Broadleaf Microservices

Considerations for New Admin Components

The following sections detail some things to consider when making custom components for the admin client.

Importing from the component library

@broadleaf/admin-components provides components, context, utilities, and more to help enable developers to customize the admin client. It is broken down into the following modules:

  • AdminApp: This is the main component representing the app itself

  • AdminProvider: The typical entrypoint component that renders the necessary context providers for the application

  • caches: Incldues the caches used such as for auth and tenant state and component routing

  • components: Includes the main components necessary for rendering custom components

  • contexts: Includes the various React Contexts created and used by the application

  • hooks: Includes key hooks for component functionality

  • metadata: Includes the default metadata-driven form components available out-of-box

  • services: Includes key services use throughout the admin such as the ComponentRegistrar

  • utils: Includes commonly used utilities such as axios and RequestUtils

  • unstable: This module contains a variety of additional exports that should be treated with caution because they may be subject to breaking changes.

Restricting component access for different users

Different components support restricting access to them based on what operation types a user has permission for. This is based on the operation (CREATE, READ, UPDATE, DELETE) and the user’s scopes (PRODUCT, MENU, PRICE_LIST). Thus, these restrictions are primarily for action components. To check the user’s access, import the useHasAccess hook. It takes one or more scopes and one or more operation types

import { hooks } from '@broadleaf/admin-components';

const { useHasAccess } = hooks;

export const MyComponent = props => {
  const hasAccess = useHasAccess(

  if (!hasAccess){
    return null;

  return <button>{props.metadata.label}</button>;

Making API Requests

The RequestUtils are provided to enable making API requests against the backend Microservices. We’re using axios under-the-hood to make these requests, but the RequestUtils provides a level of abstraction over it to handle some additional configuration for the admin client. It exposes specific methods for get, post, patch, put, and del as well as a generic request. Each take request configuration (axios docs), context state for compiling template strings (/product/${id}), and the previous data to compare with (important for patch requests).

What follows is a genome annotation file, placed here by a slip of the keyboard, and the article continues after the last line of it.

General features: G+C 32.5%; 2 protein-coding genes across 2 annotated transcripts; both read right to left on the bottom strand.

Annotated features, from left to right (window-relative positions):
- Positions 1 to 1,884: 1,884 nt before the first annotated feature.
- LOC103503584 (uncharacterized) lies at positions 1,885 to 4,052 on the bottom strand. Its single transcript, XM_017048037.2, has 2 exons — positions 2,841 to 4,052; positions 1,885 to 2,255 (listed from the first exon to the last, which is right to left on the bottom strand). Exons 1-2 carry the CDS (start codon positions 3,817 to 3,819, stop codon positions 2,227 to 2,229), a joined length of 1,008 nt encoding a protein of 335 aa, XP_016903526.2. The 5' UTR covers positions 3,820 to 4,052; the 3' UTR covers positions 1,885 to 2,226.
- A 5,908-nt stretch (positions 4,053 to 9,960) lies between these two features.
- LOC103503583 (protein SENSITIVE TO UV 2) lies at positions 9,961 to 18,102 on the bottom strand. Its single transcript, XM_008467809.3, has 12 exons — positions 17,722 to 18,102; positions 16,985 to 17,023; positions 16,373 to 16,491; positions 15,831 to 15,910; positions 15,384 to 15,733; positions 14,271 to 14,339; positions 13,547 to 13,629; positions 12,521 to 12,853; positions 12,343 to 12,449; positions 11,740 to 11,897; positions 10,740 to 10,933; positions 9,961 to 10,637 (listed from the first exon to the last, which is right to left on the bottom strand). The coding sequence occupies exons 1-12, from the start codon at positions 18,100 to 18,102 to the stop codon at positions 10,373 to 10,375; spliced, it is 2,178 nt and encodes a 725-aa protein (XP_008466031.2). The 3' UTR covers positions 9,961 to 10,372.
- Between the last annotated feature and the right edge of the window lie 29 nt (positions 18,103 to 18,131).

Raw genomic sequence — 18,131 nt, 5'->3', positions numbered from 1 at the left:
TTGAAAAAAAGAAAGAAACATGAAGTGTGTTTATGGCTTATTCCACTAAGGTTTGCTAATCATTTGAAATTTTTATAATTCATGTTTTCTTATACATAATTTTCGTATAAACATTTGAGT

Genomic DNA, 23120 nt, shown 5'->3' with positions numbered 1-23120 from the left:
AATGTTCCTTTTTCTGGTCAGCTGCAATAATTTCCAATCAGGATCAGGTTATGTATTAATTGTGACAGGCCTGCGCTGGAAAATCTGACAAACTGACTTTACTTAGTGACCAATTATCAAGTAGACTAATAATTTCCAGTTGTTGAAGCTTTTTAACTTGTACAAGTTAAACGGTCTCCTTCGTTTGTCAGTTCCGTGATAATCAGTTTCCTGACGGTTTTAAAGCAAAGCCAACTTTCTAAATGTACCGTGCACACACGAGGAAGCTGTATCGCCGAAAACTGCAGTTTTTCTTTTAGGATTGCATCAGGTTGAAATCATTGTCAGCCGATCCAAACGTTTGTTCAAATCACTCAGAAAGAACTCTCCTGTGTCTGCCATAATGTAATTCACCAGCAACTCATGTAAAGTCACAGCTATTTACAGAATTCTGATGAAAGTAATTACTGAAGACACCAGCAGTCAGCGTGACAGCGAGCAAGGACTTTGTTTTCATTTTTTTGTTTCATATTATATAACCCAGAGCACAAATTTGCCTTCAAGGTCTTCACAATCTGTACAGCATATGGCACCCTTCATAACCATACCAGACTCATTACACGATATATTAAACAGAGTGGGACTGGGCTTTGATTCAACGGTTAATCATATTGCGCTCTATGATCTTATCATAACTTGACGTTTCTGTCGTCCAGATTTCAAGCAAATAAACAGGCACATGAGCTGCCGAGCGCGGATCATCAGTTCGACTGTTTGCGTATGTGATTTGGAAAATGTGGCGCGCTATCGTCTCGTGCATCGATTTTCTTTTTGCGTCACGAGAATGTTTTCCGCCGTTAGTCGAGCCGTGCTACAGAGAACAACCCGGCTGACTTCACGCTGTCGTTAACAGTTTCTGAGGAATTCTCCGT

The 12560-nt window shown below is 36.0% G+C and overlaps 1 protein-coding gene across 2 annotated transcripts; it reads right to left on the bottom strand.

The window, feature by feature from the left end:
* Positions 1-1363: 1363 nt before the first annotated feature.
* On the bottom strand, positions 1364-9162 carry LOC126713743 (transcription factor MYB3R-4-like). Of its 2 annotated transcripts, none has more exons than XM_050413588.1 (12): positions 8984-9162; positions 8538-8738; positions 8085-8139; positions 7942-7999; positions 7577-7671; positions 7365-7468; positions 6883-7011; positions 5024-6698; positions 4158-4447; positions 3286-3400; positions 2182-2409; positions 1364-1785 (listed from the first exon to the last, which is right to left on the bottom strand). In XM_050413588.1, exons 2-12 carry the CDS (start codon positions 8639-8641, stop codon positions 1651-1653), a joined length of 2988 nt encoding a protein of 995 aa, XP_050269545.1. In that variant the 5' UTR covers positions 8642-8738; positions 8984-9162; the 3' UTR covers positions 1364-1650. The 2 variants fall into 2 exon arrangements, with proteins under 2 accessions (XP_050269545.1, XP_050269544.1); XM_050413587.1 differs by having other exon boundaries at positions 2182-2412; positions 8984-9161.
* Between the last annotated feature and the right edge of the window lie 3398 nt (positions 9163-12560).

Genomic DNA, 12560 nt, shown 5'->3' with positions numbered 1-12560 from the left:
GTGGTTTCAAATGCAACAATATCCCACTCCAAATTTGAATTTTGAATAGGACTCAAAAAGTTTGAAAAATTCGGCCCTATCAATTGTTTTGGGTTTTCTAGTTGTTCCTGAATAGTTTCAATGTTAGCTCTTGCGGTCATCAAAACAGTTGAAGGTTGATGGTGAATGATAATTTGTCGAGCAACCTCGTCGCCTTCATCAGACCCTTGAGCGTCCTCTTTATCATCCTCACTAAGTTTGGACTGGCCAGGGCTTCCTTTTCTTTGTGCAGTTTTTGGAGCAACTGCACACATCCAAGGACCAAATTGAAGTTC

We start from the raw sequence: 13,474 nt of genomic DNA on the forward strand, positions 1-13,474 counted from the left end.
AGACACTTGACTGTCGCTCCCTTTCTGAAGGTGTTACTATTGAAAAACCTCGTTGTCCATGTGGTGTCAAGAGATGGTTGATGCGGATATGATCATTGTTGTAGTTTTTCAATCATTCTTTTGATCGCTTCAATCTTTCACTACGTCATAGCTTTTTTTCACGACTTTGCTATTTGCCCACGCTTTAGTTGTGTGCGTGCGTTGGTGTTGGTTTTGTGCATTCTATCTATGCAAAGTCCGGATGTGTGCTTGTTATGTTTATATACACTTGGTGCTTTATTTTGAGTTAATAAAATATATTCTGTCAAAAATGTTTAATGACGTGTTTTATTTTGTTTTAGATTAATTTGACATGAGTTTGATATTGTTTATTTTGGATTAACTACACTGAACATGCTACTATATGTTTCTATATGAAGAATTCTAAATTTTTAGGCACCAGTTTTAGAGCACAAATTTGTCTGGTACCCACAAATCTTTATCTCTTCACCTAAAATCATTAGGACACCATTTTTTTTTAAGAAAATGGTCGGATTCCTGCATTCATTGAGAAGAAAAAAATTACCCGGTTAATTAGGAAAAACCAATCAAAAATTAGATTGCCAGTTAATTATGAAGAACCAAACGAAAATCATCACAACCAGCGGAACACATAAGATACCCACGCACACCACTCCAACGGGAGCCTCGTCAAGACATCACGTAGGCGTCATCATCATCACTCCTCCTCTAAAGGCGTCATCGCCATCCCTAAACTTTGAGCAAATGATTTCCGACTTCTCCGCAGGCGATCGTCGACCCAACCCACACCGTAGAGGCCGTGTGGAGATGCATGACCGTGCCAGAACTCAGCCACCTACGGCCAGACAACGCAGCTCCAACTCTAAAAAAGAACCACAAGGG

Setting up the request config

The Endpoint metadata is set up with a shape matching the request config. Therefore, when you go to make a request, you should pass in the relevant endpoint from the metadata. Let’s look at an example where we set up a "get" request.

import { findIn, getIn } from 'lodash';
import { utils } from '@broadleaf/admin-components';

const { RequestUtils } = utils;

export const makeRequest = async props => {
  const endpoints = getIn(props.metadata, 'endpoints', []);
  const readEndpoint = findIn(endpoints, { type: 'READ' });
  return await RequestUtils.get(
    { ...readEndpoint },

Setting up the request context

Something else we should set up for the request are the contextParams seen in the previous example. These provide values for headers like the X-Context-Request header and for filling in template variables in the path such as id in /products/${id}. To set up the contextParams, we’ll need the main component’s (such as a product) metadata and form state. This will often be built a bit differently depending on the type of View we’re in as some may be trackable, while others are not.

Let’s look at what a useContextParams hook might look like that we can use to build the contextParams for our previous request.

import { useMemo } from 'react';
import { useParams } from 'react-router-dom';
import { get, getIn } from 'lodash';
import { hooks, unstable } from '@broadleaf/admin-components';

const { useTracking, useTranslateMode } = hooks;
const { ContextRequest } = unstable;

const { ContextParameters } = ContextRequest;

export const useContextParams = (metadata, state) => {
  // if the metadata marks this as trackable, this will return an object with
  // the tracking info needed for the context request header using the catalog,
  // tenant, and sandbox contexts
  const tracking = useTracking(metadata);
  // on main entity form, the ID is in the URL unless this is a create, in that
  // case there is no ID yet
  const { id } = useParams();
  // this is important for sandbox entities for grouping together their changes
  const containerName = getIn(metadata, `attributes.changeContainer`);
  // let's us get the translate mode context and actions to see if we're in it
  const translateMode = useTranslateMode();

  return useMemo(() => {
    let contextParams = {};

    if (id) { = id;

    if (isSandboxDiscriminated(metadata) && containerName) {
      contextParams[ContextParameters.CHANGE_CONTAINER] = buildChangeContainer(

    if (tracking) {
      contextParams[ContextParameters.TRACKING] = tracking;

    if (metadata.translatable && translateMode.isActive) {
      contextParams[ContextParameters.LOCALE] = translateMode.locale;

    // this is important for compile the template paths such as
    // `/products/${}/variants/${id}`
    if (state && {
      contextParams.parent =;

      if ( {
        contextParams[ContextParameters.CONTEXT_STATE] =

    return contextParams;
  }, [state, tracking]);

const isSandboxDiscriminated = metadata => {
  return !!get(metadata, 'attributes.sandboxDiscriminated', false);

const buildChangeContainer = (containerName, containerId, subContainerName) => {
  const changeContainer = { name: containerName };

  if (!!containerId) { = containerId;

  if (!!subContainerName) {
    changeContainer.subContainerName = subContainerName;

  return changeContainer;